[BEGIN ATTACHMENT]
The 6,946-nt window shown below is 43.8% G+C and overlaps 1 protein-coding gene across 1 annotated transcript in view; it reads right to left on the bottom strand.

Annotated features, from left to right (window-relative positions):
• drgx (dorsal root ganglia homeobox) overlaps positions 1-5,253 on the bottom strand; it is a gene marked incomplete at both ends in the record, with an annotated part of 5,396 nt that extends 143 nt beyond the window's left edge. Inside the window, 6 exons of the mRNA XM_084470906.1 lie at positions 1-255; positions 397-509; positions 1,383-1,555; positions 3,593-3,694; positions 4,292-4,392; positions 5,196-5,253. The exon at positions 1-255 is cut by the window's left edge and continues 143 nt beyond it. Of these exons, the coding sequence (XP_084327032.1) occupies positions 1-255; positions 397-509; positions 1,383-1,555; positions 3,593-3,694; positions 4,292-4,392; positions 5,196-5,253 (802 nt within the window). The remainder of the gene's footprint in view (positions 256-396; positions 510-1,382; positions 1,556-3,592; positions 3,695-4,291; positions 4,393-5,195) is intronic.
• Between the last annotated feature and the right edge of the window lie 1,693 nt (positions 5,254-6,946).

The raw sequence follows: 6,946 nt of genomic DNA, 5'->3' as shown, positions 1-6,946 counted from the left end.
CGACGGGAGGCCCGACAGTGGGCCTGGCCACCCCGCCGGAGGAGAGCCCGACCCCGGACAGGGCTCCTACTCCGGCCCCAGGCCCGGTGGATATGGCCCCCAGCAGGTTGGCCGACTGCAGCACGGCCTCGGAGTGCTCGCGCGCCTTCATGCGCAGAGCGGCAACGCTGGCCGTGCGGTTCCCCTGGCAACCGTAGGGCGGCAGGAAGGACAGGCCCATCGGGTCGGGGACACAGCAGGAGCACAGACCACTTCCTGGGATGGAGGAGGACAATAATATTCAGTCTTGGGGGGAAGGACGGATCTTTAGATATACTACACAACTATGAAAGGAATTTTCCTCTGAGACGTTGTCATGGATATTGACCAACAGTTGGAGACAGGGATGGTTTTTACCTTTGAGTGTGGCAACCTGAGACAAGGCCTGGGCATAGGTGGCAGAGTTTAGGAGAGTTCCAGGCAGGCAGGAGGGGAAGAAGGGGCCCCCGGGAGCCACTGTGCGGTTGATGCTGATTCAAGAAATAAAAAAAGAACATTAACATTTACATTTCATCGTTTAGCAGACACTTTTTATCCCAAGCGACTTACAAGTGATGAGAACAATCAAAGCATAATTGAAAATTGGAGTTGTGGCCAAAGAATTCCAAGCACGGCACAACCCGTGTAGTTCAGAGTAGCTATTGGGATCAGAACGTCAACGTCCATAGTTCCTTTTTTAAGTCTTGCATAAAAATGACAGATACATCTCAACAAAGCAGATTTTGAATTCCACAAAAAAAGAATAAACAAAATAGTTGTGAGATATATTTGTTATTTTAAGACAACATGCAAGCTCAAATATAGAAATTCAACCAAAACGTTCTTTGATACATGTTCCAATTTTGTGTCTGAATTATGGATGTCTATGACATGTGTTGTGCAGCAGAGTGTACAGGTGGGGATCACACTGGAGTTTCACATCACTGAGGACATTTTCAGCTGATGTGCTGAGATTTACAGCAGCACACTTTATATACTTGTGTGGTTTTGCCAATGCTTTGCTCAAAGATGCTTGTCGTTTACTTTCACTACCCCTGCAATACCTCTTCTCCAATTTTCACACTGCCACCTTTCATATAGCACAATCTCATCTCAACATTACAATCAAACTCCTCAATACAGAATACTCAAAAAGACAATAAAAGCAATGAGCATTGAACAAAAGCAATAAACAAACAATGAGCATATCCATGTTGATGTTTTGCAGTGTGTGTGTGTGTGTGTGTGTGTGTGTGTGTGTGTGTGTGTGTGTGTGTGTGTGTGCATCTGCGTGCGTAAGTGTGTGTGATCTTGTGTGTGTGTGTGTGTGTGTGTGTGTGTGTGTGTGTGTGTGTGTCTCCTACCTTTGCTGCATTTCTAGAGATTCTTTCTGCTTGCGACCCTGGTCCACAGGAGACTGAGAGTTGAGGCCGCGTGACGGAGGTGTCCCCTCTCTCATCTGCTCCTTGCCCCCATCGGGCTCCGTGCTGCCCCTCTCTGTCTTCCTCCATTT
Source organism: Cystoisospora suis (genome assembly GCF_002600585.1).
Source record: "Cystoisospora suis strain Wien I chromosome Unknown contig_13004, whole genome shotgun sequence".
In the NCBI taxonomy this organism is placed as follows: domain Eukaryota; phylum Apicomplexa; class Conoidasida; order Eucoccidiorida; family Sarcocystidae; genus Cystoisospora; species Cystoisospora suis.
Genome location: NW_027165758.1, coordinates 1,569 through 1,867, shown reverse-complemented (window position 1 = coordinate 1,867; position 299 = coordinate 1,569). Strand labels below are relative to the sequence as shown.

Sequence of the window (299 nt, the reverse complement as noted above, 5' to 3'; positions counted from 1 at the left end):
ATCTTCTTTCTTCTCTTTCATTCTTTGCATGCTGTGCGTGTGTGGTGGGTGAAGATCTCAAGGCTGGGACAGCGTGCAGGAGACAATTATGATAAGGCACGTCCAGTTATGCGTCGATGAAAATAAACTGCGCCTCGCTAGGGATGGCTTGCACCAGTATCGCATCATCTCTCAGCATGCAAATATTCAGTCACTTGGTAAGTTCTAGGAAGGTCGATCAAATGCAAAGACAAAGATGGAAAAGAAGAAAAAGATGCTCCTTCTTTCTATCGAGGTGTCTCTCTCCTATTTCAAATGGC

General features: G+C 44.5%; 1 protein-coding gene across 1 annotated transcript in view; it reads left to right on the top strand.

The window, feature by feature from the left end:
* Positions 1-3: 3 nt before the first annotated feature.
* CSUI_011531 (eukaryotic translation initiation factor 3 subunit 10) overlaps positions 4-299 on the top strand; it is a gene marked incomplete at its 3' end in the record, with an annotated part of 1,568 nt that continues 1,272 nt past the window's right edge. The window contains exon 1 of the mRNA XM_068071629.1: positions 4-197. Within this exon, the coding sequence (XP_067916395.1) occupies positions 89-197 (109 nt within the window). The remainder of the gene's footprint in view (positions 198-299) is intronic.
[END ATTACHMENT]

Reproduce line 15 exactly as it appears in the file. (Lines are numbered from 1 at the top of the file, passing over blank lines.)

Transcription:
* Positions 1-3: 3 nt before the first annotated feature.